What history should be in the UK citizenship test?

From left to right: Nelson's Clumn, the Queen, poppies, the union flag and Stonehenge

A new version of the UK citizenship test, with a greater focus on history, has been announced by the Home Office. Which events should immigrants be quizzed on?

Most British children learn about Henry VIII and his six wives, the Industrial Revolution and the two world wars.

But there's rarely agreement about what particular events are essential to a well-rounded knowledge of history.

The Home Office has now announced that a new version of the UK citizenship test will have more questions on British culture, history and traditions. The handbook Life in the United Kingdom has been updated.

Who will feature in the new test?

Sir Isaac Newton

The Home Office says key figures will feature in their questions, including:

While some historical information was included in the old handbook, there was less focus on history, the Home Office argues.

"Migrants did not have to show they had an understanding of how modern Britain has evolved. The new book and test will focus on events and people who have contributed to making Britain great," says a spokesman.

But how does learning about key historical moments tie into citizenship?

"History tells us who we are, where we came from and where we are going. It is the adhesive that knits our society together," says Christopher McGovern, director of the History Curriculum Association.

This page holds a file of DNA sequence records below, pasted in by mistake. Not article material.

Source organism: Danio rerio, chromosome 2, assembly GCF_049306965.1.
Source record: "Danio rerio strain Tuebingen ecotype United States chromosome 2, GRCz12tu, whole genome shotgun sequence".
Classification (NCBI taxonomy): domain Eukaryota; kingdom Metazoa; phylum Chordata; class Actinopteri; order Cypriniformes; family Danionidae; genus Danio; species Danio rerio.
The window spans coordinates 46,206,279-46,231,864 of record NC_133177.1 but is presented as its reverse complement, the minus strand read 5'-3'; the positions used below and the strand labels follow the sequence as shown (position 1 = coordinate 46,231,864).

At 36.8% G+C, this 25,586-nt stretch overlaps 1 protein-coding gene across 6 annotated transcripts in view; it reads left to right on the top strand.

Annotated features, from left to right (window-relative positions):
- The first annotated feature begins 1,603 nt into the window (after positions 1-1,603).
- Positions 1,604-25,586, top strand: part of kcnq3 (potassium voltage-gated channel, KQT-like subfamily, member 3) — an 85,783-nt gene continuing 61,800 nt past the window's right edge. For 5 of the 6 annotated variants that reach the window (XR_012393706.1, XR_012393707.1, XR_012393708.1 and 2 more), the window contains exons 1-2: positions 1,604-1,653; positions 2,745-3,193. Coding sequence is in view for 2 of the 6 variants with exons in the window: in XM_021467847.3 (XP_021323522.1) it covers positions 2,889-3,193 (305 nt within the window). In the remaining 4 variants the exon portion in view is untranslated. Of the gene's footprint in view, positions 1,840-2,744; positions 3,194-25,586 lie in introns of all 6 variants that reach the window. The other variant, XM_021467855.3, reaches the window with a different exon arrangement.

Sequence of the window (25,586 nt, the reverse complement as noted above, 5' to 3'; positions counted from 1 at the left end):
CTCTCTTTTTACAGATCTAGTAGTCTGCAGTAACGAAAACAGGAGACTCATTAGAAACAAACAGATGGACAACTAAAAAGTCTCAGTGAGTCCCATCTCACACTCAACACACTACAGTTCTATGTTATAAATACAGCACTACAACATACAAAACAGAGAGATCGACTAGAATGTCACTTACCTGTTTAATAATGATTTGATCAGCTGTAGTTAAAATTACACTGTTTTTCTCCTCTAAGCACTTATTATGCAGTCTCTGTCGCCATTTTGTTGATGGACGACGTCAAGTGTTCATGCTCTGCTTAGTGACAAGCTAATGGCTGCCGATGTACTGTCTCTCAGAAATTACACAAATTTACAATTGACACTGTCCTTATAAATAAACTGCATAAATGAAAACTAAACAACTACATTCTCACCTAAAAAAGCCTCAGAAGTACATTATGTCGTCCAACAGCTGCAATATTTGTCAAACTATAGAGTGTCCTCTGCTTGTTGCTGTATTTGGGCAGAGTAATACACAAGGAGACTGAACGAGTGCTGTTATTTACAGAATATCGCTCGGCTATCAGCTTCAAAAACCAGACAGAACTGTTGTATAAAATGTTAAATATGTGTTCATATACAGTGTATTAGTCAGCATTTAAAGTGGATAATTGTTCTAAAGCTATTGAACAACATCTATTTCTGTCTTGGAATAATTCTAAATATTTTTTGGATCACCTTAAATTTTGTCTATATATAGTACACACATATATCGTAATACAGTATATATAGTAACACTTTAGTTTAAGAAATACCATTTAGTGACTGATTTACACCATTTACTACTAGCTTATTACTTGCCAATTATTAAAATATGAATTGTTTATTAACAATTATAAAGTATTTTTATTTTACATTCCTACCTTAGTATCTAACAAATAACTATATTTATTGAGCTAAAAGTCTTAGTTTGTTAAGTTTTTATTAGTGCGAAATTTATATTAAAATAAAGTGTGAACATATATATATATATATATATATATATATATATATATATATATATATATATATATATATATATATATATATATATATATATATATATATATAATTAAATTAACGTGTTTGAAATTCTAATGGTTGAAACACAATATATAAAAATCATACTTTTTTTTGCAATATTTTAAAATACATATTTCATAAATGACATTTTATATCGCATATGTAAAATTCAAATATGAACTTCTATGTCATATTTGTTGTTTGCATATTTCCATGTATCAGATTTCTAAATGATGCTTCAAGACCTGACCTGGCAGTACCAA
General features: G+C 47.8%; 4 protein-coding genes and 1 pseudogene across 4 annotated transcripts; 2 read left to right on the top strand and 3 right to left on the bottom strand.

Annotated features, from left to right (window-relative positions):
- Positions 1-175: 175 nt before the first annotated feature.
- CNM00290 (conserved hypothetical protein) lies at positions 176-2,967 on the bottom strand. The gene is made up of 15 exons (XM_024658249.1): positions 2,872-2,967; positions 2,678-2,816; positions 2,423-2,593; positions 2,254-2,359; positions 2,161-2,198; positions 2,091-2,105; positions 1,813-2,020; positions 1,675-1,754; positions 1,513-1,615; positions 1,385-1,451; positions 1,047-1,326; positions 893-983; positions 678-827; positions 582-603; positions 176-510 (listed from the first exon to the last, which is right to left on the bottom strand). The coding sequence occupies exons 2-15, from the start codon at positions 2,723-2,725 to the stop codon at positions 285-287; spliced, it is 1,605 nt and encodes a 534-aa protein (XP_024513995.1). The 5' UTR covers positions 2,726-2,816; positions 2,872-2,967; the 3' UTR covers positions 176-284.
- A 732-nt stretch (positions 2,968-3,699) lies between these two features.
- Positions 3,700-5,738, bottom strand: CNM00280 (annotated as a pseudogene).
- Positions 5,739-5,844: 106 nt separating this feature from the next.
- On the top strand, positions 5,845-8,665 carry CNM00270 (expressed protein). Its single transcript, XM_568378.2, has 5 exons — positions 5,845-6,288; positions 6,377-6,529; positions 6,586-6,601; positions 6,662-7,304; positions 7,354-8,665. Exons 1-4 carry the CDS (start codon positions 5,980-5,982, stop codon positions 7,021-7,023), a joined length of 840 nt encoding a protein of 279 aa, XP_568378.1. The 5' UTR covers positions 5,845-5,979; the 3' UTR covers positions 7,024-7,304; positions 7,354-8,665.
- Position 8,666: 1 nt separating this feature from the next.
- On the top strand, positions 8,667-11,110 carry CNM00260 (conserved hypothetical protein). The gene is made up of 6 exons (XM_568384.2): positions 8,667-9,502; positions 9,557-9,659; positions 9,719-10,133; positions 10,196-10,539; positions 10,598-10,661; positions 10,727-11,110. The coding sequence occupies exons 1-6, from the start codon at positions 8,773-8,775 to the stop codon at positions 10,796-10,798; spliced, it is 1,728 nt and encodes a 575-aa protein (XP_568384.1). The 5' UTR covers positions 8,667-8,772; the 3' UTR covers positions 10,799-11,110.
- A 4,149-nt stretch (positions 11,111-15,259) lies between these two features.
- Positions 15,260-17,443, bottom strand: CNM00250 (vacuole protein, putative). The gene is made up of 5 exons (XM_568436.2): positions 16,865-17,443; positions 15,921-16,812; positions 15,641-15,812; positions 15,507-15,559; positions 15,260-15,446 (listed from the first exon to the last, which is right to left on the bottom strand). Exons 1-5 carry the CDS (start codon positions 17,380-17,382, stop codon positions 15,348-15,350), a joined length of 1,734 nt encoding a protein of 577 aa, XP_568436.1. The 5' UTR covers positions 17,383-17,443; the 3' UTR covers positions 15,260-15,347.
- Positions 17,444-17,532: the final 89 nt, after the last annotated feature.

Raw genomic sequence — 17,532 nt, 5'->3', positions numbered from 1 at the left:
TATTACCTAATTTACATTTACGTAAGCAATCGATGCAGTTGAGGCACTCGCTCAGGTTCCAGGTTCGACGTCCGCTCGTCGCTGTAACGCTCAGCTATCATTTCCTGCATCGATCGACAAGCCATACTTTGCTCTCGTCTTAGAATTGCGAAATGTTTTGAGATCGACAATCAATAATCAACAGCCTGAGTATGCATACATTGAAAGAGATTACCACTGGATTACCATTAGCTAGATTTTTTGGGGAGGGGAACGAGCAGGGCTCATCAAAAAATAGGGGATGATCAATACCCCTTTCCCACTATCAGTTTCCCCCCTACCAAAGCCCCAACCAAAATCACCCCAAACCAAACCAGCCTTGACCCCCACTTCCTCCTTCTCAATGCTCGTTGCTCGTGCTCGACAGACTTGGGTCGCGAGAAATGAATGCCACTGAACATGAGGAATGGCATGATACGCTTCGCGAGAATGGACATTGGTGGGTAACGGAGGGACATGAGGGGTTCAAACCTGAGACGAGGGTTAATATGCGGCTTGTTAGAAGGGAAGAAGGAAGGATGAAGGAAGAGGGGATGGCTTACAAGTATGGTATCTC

Comparing sample questions from the old and new citizenship tests, McGovern says the old test was too focused on access to welfare provision, such as free prescriptions, free legal advice, free healthcare and free training opportunities.

The new focus on the identity, history and culture of Britain will help migrants to integrate more successfully, he believes.

"Knowledge of the landmarks of British history is fundamental to securing and maintaining an integrated society based on shared values."

McGovern says that landmark historical events such as the location of Stonehenge, or who fought in the Battle of Trafalgar will give those new to the UK a starting point to learn about important periods of history.